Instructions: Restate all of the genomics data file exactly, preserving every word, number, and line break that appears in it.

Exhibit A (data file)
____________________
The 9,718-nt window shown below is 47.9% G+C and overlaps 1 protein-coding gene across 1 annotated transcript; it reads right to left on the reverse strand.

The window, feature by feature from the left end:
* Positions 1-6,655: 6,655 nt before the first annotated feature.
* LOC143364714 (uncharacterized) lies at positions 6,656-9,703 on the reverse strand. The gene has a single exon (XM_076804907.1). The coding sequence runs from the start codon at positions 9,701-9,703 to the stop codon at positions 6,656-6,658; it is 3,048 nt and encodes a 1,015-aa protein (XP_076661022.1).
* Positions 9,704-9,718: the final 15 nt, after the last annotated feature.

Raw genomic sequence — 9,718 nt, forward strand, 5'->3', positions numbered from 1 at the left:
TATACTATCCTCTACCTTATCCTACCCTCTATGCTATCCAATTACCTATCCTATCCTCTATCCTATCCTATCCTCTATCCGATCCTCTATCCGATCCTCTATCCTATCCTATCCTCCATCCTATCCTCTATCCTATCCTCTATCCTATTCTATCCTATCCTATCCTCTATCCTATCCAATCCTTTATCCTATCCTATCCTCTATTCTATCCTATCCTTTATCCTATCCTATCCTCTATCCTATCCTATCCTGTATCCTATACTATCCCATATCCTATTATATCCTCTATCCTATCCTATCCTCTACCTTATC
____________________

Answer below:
The 9,718-nt window shown below is 47.9% G+C and overlaps 1 protein-coding gene across 1 annotated transcript; it reads right to left on the reverse strand.

The window, feature by feature from the left end:
* Positions 1-6,655: 6,655 nt before the first annotated feature.
* LOC143364714 (uncharacterized) lies at positions 6,656-9,703 on the reverse strand. The gene has a single exon (XM_076804907.1). The coding sequence runs from the start codon at positions 9,701-9,703 to the stop codon at positions 6,656-6,658; it is 3,048 nt and encodes a 1,015-aa protein (XP_076661022.1).
* Positions 9,704-9,718: the final 15 nt, after the last annotated feature.

Raw genomic sequence — 9,718 nt, forward strand, 5'->3', positions numbered from 1 at the left:
TATACTATCCTCTACCTTATCCTACCCTCTATGCTATCCAATTACCTATCCTATCCTCTATCCTATCCTATCCTCTATCCGATCCTCTATCCGATCCTCTATCCTATCCTATCCTCCATCCTATCCTCTATCCTATCCTCTATCCTATTCTATCCTATCCTATCCTCTATCCTATCCAATCCTTTATCCTATCCTATCCTCTATTCTATCCTATCCTTTATCCTATCCTATCCTCTATCCTATCCTATCCTGTATCCTATACTATCCCATATCCTATTATATCCTCTATCCTATCCTATCCTCTACCTTATC